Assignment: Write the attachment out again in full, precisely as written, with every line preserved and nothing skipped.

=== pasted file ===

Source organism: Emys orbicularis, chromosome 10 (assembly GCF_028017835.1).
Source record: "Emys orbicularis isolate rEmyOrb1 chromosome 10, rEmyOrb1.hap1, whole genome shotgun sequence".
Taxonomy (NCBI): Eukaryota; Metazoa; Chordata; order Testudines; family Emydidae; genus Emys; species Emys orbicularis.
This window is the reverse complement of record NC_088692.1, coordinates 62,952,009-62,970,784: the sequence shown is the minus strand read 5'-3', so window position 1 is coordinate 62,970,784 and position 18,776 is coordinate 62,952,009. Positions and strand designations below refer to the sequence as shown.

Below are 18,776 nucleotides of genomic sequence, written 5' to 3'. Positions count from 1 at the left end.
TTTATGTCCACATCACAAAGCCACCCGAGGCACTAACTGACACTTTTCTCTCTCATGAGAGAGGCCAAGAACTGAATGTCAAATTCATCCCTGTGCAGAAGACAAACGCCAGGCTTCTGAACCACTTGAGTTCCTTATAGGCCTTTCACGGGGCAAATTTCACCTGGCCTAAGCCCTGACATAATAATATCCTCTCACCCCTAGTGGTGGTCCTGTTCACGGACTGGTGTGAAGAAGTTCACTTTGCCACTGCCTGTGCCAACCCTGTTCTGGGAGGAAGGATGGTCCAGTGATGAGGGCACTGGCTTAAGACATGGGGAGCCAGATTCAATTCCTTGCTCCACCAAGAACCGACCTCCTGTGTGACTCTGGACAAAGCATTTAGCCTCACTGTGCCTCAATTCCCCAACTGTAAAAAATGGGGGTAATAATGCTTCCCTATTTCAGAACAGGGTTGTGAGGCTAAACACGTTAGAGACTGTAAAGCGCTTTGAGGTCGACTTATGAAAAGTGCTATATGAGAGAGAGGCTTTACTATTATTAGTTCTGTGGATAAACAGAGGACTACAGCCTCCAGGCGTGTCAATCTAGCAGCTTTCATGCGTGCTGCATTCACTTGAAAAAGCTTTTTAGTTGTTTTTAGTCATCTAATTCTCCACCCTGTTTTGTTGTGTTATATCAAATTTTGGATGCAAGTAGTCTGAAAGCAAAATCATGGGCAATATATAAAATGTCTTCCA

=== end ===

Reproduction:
Source organism: Emys orbicularis, chromosome 10 (assembly GCF_028017835.1).
Source record: "Emys orbicularis isolate rEmyOrb1 chromosome 10, rEmyOrb1.hap1, whole genome shotgun sequence".
Taxonomy (NCBI): Eukaryota; Metazoa; Chordata; order Testudines; family Emydidae; genus Emys; species Emys orbicularis.
This window is the reverse complement of record NC_088692.1, coordinates 62,952,009-62,970,784: the sequence shown is the minus strand read 5'-3', so window position 1 is coordinate 62,970,784 and position 18,776 is coordinate 62,952,009. Positions and strand designations below refer to the sequence as shown.

Below are 18,776 nucleotides of genomic sequence, written 5' to 3'. Positions count from 1 at the left end.
TTTATGTCCACATCACAAAGCCACCCGAGGCACTAACTGACACTTTTCTCTCTCATGAGAGAGGCCAAGAACTGAATGTCAAATTCATCCCTGTGCAGAAGACAAACGCCAGGCTTCTGAACCACTTGAGTTCCTTATAGGCCTTTCACGGGGCAAATTTCACCTGGCCTAAGCCCTGACATAATAATATCCTCTCACCCCTAGTGGTGGTCCTGTTCACGGACTGGTGTGAAGAAGTTCACTTTGCCACTGCCTGTGCCAACCCTGTTCTGGGAGGAAGGATGGTCCAGTGATGAGGGCACTGGCTTAAGACATGGGGAGCCAGATTCAATTCCTTGCTCCACCAAGAACCGACCTCCTGTGTGACTCTGGACAAAGCATTTAGCCTCACTGTGCCTCAATTCCCCAACTGTAAAAAATGGGGGTAATAATGCTTCCCTATTTCAGAACAGGGTTGTGAGGCTAAACACGTTAGAGACTGTAAAGCGCTTTGAGGTCGACTTATGAAAAGTGCTATATGAGAGAGAGGCTTTACTATTATTAGTTCTGTGGATAAACAGAGGACTACAGCCTCCAGGCGTGTCAATCTAGCAGCTTTCATGCGTGCTGCATTCACTTGAAAAAGCTTTTTAGTTGTTTTTAGTCATCTAATTCTCCACCCTGTTTTGTTGTGTTATATCAAATTTTGGATGCAAGTAGTCTGAAAGCAAAATCATGGGCAATATATAAAATGTCTTCCA